Review of 936 Album by Peaking Lights

Peaking Lights make sun-kissed music, but they also make sun-cursed music. The duo's sound features dub-inspired bass and hazy, casually unfocused vocals; so far, so summery. Right now, you're imagining a relaxed and groove-driven record, all easy holiday-season charm, something to keep you cheerful through the cold winter months. That isn't quite the case. A subtle feeling of tension emanates from 936.

Peaking Lights 936 Album

The tension stems from the group's approach the song-writing. Almost every song here sounds thoroughly plotted; from the moment opening track 'Synthy', a swamp of synthesised swooshes and chimes, segues into woozy dub standout 'All The Sun That Shines', you get the sense that every instant has been carefully planned out by the band, perhaps on a large white board with the aid of an elaborate flow-chart. Perhaps this isn't the case at all; perhaps the album was thrown together in an afternoon. Regardless, the effect is the same: the record is both surprisingly dense and surprisingly uptight, given its influences. This isn't a bad thing. On the contrary, it helps distinguish the band from their peers, and serves to add another layer to music which might otherwise lapse into mundane pleasantness.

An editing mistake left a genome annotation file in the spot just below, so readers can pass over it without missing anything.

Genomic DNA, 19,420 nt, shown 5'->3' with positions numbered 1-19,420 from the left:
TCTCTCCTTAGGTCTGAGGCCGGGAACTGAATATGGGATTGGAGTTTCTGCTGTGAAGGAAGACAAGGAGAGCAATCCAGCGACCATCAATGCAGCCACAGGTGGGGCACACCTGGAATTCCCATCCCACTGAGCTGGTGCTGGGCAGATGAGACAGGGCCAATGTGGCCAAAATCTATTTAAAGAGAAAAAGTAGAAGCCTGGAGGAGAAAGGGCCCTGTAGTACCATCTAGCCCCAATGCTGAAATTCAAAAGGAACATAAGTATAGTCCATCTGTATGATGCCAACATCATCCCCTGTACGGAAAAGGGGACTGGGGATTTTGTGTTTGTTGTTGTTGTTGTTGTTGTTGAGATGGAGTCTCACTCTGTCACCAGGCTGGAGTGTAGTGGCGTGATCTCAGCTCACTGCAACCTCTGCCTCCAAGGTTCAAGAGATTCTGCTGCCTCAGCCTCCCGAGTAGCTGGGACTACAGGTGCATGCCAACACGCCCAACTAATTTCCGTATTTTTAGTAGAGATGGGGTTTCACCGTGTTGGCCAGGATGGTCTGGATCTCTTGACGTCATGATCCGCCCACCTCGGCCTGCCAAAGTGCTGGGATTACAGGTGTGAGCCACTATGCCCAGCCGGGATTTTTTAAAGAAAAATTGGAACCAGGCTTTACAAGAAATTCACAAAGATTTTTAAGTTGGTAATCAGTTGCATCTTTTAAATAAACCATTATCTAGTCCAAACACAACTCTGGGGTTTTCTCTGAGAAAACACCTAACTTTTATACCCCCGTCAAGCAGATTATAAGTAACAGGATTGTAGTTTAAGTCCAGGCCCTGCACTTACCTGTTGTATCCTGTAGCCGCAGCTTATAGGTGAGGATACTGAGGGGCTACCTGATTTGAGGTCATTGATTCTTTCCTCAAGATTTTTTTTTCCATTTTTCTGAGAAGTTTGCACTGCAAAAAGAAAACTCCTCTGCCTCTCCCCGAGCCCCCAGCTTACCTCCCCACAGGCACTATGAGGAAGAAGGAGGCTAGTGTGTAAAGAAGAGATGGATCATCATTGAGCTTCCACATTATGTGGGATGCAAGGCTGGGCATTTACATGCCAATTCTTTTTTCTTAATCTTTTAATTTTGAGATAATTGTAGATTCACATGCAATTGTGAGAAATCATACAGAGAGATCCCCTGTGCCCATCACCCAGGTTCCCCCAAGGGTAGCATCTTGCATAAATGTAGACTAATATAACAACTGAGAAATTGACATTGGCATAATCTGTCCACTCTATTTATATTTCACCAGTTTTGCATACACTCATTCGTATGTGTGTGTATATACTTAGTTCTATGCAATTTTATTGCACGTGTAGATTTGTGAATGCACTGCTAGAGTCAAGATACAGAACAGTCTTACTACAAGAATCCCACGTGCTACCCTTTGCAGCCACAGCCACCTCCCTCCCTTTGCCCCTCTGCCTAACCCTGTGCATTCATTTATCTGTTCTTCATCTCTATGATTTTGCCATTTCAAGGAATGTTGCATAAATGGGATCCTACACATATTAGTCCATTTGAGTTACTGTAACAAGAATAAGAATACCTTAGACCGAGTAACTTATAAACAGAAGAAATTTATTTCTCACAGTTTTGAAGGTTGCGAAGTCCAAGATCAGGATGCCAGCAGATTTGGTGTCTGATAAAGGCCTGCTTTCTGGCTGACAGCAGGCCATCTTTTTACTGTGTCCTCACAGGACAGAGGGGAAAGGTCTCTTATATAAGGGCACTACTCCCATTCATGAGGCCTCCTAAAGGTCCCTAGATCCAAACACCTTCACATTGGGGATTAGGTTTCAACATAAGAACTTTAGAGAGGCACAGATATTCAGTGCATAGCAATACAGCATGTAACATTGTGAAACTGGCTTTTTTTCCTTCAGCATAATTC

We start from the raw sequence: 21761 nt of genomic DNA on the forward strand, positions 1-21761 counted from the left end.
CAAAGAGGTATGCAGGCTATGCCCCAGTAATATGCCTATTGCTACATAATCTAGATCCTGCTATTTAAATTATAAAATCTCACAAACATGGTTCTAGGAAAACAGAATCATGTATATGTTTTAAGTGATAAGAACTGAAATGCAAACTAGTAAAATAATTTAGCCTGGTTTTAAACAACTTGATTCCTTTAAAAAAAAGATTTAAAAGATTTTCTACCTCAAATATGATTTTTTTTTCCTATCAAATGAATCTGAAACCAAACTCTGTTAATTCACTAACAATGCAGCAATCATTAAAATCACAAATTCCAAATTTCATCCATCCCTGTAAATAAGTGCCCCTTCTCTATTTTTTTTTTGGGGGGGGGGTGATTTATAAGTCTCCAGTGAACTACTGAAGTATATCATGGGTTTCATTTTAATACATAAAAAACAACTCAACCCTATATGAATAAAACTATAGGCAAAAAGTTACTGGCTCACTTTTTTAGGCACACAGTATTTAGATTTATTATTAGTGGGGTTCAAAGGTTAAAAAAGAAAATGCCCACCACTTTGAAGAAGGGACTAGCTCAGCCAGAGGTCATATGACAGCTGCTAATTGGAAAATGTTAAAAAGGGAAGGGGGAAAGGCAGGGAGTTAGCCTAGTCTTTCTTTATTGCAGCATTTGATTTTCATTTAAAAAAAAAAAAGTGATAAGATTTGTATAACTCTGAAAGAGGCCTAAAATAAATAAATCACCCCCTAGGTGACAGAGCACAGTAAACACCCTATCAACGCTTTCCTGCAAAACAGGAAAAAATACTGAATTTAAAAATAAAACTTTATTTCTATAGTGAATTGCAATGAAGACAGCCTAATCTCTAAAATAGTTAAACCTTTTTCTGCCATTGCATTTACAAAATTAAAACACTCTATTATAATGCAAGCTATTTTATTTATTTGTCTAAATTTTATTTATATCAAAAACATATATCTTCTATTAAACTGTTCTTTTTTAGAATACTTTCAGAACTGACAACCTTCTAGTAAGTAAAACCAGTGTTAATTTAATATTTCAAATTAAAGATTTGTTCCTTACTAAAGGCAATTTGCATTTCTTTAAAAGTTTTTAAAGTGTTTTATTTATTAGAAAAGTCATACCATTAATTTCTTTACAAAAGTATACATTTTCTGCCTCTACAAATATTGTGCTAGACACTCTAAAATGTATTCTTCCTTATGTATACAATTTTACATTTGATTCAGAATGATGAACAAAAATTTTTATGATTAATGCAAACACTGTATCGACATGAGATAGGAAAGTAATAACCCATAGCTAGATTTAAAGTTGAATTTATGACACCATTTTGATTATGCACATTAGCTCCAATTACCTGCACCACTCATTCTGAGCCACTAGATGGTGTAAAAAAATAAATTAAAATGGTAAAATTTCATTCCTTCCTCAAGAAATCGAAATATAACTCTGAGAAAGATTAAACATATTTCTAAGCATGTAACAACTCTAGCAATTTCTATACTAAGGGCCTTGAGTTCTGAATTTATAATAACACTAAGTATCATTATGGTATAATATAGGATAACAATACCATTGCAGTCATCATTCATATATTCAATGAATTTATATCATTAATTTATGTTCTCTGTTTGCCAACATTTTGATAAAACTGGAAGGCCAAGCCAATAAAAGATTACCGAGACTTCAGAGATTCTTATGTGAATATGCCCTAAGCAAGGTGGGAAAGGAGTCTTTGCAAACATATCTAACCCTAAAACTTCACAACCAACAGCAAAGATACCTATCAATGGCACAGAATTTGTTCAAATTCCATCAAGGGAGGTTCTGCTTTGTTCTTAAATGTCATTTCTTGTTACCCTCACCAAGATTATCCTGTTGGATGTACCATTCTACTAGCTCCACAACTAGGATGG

Let's not overstate things: the precision of the compositions is often far from obvious. Many of the tracks drift past, deliberately stripped of momentum; if you're not paying close attention, they can sound a little meandering. These are sonic moments made to accompany the smoking of particular herbs. Stop to listen more carefully, though; bring everything into focus, and you'll notice a surprisingly dense collage of sounds: a menagerie of exotic synthesised sounds, dashes of guitar, and vocals which come and go, accenting the music.

At its best, 936 is very good. 'All The Sun That Shines', the pretty 'Hey Sparrow', and 'Tiger Eyes (Laid Back)' capture the group at their best, amalgamating loping dub basslines and doe-eyed indie charm. Even at its worst, the album is a casually enjoyable listen. For most listeners, part of the record's appeal will be the novelty value; the group have stylistic peers, but none of them have sold bundles of records. One less than obvious name which might spring to mind is El Guincho; like the Spanish musician, Peaking Lights are fusing dub and electronic music and producing something palatable to indie kids. Their sound is distinct from his, but their music has a similar vibe. In short, then, Peaking Lights are a band worth investigating.

Nick Gale

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